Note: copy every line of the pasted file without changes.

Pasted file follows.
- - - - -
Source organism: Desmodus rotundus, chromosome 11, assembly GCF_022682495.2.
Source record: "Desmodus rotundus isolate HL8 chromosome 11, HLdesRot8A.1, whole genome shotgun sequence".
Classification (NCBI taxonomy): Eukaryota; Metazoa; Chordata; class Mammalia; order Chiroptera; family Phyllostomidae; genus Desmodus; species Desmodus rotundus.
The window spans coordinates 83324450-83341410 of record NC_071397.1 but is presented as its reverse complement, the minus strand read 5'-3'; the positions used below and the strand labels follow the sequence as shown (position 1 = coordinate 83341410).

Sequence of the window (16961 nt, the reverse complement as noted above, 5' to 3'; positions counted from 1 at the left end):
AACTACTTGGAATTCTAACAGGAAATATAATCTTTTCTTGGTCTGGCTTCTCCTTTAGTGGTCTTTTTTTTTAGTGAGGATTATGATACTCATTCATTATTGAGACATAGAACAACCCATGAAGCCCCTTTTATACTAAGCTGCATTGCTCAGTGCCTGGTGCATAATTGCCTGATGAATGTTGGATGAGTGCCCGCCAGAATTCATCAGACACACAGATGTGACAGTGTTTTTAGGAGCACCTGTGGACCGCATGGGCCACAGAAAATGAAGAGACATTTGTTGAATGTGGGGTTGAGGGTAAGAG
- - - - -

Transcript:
Source organism: Desmodus rotundus, chromosome 11, assembly GCF_022682495.2.
Source record: "Desmodus rotundus isolate HL8 chromosome 11, HLdesRot8A.1, whole genome shotgun sequence".
Classification (NCBI taxonomy): Eukaryota; Metazoa; Chordata; class Mammalia; order Chiroptera; family Phyllostomidae; genus Desmodus; species Desmodus rotundus.
The window spans coordinates 83324450-83341410 of record NC_071397.1 but is presented as its reverse complement, the minus strand read 5'-3'; the positions used below and the strand labels follow the sequence as shown (position 1 = coordinate 83341410).

Sequence of the window (16961 nt, the reverse complement as noted above, 5' to 3'; positions counted from 1 at the left end):
AACTACTTGGAATTCTAACAGGAAATATAATCTTTTCTTGGTCTGGCTTCTCCTTTAGTGGTCTTTTTTTTTAGTGAGGATTATGATACTCATTCATTATTGAGACATAGAACAACCCATGAAGCCCCTTTTATACTAAGCTGCATTGCTCAGTGCCTGGTGCATAATTGCCTGATGAATGTTGGATGAGTGCCCGCCAGAATTCATCAGACACACAGATGTGACAGTGTTTTTAGGAGCACCTGTGGACCGCATGGGCCACAGAAAATGAAGAGACATTTGTTGAATGTGGGGTTGAGGGTAAGAG